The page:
Email this articleE-mail this story  Discuss this articleWrite letter to editor  Discuss this articleOrder a classified ad
Waiting to let go

Mike W. Bryant
Northern News Services

Fort Norman (Jan 13/03) - Eleven hundred feet up the side of a mountain, on a rocky ledge far from human sadness and pain, a young girl's last testament to happier times lies unforgotten in the wreckage of a shattered airplane.

On the afternoon of Dec. 31, 2001, Lindsay Andrew, 11, and her older sister Ashley, 18, were on their way back home to Tulita from Fort Good Hope after spending Christmas holidays with relatives.

They would never get there. The plane they were flying in, a Cessna 172 flown by 23-year-old Dana Wentzel, and with another passenger aboard, Hay River fiddling sensation Kole Crook, crashed on a hillside 50 kilometres south of Fort Good Hope.

All on board the Ursus Aviation flight perished. Four days later their bodies were recovered, along with Crook's travel bag and his treasured fiddle -- an instrument which promised to raise the roof at the New Year's party in Tulita before he died.

One item left behind was a suitcase belonging to Lindsay. Inside, her father Frederick believes, are photographs taken over the holiday, showing the girls laughing and smiling with their mom, grandma and aunties as they enjoyed Christmas dinner.

Frederick Andrew says the thought of those precious photographs lying in the dark and cold, amid snow and debris, is too much to bear.

Andrew wants those photos -- along with the rest of their personal belongings -- back so he can finally let his daughters go.

"It's been a year since New Year's Eve and I just can't say goodbye to them," says Andrew, at home in Tulita. "I just want some closure and to get my girls' stuff out of there."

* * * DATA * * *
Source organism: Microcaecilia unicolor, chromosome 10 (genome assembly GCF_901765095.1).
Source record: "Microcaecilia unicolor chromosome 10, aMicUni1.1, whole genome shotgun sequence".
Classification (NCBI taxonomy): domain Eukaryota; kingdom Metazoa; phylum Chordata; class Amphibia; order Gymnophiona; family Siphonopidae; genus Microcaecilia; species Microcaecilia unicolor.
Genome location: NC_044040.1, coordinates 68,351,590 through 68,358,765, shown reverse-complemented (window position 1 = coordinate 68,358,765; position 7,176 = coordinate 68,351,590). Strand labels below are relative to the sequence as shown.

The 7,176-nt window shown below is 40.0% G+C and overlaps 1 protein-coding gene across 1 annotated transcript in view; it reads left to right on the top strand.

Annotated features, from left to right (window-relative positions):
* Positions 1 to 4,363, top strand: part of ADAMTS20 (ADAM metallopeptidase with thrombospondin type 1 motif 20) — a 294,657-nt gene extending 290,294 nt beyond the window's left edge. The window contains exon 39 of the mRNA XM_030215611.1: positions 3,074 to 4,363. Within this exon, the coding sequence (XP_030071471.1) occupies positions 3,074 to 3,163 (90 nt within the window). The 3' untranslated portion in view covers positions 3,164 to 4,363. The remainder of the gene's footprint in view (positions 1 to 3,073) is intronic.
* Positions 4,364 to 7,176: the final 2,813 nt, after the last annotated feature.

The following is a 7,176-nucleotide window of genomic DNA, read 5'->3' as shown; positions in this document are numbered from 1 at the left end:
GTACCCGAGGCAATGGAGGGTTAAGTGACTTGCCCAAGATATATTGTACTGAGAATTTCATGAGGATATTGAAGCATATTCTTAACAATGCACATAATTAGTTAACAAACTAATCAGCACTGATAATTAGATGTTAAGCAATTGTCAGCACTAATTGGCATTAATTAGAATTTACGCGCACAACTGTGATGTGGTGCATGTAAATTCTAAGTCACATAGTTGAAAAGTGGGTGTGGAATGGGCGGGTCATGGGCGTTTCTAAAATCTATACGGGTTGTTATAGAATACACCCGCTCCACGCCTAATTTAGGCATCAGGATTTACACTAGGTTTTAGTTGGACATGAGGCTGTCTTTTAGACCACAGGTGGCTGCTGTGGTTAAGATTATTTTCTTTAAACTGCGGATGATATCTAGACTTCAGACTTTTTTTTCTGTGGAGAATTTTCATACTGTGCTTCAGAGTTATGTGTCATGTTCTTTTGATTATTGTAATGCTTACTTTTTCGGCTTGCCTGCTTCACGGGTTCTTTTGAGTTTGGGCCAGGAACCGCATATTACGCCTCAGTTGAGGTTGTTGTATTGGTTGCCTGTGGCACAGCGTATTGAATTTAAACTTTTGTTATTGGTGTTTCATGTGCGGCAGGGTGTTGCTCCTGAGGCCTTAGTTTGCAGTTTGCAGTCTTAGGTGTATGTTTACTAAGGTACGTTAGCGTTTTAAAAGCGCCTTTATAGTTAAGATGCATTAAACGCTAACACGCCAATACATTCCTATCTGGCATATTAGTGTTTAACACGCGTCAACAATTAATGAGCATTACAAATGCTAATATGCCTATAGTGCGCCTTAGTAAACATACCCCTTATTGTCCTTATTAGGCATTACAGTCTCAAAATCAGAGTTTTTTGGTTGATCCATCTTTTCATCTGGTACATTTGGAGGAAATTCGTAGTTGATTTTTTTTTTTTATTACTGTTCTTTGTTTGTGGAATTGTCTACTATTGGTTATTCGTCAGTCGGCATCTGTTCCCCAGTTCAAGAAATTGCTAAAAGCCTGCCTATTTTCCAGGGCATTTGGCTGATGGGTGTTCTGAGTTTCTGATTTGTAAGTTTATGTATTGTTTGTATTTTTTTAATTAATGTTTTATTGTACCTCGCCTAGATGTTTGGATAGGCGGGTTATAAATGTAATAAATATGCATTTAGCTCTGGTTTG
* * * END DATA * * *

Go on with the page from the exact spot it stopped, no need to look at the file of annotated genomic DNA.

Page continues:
His people come from the Shutoagotine (Mountain Dene). It is their tradition that when a loved one dies, all their personal effects are disposed of save one or two cherished mementoes.

Andrew said he was told by Tulita RCMP that their personal effects would be removed and returned to him last summer but he's still waiting. He is also waiting for answers to the cause of the crash.

"I was kind of happy looking forward to remove their luggage but so far nothing has happened. I haven't heard anything," says Andrew.

Tulita RCMP detachment commander Cpl. Don Halina says it was a misunderstanding. He feels bad that Andrew has had to wait so long but removing the luggage is outside of RCMP jurisdiction.

"It was our understanding that it was going to be removed last year but if it's a case that they can't be removed until the Transport Safety Board presents their ruling, then obviously that's why it wasn't removed," says Halina.

Pilot error

On Jan. 6, the Transportation Safety Board of Canada released its report on the crash. It places much of the blame on the pilot, who was warned prior to the accident that weather conditions were deteriorating.

Wentzel had already encountered marginal weather en route from Norman Wells to Fort Good Hope which caused ice to build up on the plane's airframe and windshield. It took him 30 minutes longer than usual to reach the community.